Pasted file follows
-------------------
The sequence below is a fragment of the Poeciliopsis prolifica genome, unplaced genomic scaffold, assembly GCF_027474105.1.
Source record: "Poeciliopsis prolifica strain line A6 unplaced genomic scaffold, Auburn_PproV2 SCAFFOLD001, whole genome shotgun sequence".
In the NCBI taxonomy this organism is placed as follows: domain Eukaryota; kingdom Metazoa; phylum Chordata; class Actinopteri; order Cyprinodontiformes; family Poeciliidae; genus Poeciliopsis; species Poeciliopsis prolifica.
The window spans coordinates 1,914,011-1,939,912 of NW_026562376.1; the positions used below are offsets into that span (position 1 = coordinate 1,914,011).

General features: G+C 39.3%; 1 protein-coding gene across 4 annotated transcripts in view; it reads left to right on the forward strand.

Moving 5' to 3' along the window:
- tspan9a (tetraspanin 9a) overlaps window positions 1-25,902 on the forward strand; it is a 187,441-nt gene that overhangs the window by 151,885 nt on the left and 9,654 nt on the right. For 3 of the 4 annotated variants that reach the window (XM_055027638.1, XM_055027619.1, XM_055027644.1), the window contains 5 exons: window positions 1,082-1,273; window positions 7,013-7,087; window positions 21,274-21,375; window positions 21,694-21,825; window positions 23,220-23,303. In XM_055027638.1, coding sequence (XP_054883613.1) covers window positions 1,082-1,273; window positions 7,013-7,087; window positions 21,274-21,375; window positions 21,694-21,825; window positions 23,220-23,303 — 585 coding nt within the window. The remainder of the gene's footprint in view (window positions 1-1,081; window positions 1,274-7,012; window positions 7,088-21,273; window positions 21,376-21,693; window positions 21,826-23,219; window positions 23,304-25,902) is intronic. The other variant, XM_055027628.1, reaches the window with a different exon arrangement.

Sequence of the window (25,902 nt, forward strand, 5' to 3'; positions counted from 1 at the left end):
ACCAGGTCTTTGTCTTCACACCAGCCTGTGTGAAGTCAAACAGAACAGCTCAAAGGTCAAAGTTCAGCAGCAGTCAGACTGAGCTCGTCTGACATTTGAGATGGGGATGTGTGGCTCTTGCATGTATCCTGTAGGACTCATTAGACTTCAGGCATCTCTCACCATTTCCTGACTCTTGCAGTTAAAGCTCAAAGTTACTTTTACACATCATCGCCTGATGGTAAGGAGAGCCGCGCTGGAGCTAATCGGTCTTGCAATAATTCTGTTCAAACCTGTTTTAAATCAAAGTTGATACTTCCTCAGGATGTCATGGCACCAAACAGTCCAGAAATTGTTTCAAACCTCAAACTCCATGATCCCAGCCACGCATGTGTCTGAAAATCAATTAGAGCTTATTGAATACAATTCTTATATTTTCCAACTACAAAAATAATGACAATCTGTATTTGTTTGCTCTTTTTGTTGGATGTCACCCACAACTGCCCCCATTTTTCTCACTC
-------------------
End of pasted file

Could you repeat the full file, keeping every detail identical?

The sequence below is a fragment of the Poeciliopsis prolifica genome, unplaced genomic scaffold, assembly GCF_027474105.1.
Source record: "Poeciliopsis prolifica strain line A6 unplaced genomic scaffold, Auburn_PproV2 SCAFFOLD001, whole genome shotgun sequence".
In the NCBI taxonomy this organism is placed as follows: domain Eukaryota; kingdom Metazoa; phylum Chordata; class Actinopteri; order Cyprinodontiformes; family Poeciliidae; genus Poeciliopsis; species Poeciliopsis prolifica.
The window spans coordinates 1,914,011-1,939,912 of NW_026562376.1; the positions used below are offsets into that span (position 1 = coordinate 1,914,011).

General features: G+C 39.3%; 1 protein-coding gene across 4 annotated transcripts in view; it reads left to right on the forward strand.

Moving 5' to 3' along the window:
- tspan9a (tetraspanin 9a) overlaps window positions 1-25,902 on the forward strand; it is a 187,441-nt gene that overhangs the window by 151,885 nt on the left and 9,654 nt on the right. For 3 of the 4 annotated variants that reach the window (XM_055027638.1, XM_055027619.1, XM_055027644.1), the window contains 5 exons: window positions 1,082-1,273; window positions 7,013-7,087; window positions 21,274-21,375; window positions 21,694-21,825; window positions 23,220-23,303. In XM_055027638.1, coding sequence (XP_054883613.1) covers window positions 1,082-1,273; window positions 7,013-7,087; window positions 21,274-21,375; window positions 21,694-21,825; window positions 23,220-23,303 — 585 coding nt within the window. The remainder of the gene's footprint in view (window positions 1-1,081; window positions 1,274-7,012; window positions 7,088-21,273; window positions 21,376-21,693; window positions 21,826-23,219; window positions 23,304-25,902) is intronic. The other variant, XM_055027628.1, reaches the window with a different exon arrangement.

Sequence of the window (25,902 nt, forward strand, 5' to 3'; positions counted from 1 at the left end):
ACCAGGTCTTTGTCTTCACACCAGCCTGTGTGAAGTCAAACAGAACAGCTCAAAGGTCAAAGTTCAGCAGCAGTCAGACTGAGCTCGTCTGACATTTGAGATGGGGATGTGTGGCTCTTGCATGTATCCTGTAGGACTCATTAGACTTCAGGCATCTCTCACCATTTCCTGACTCTTGCAGTTAAAGCTCAAAGTTACTTTTACACATCATCGCCTGATGGTAAGGAGAGCCGCGCTGGAGCTAATCGGTCTTGCAATAATTCTGTTCAAACCTGTTTTAAATCAAAGTTGATACTTCCTCAGGATGTCATGGCACCAAACAGTCCAGAAATTGTTTCAAACCTCAAACTCCATGATCCCAGCCACGCATGTGTCTGAAAATCAATTAGAGCTTATTGAATACAATTCTTATATTTTCCAACTACAAAAATAATGACAATCTGTATTTGTTTGCTCTTTTTGTTGGATGTCACCCACAACTGCCCCCATTTTTCTCACTC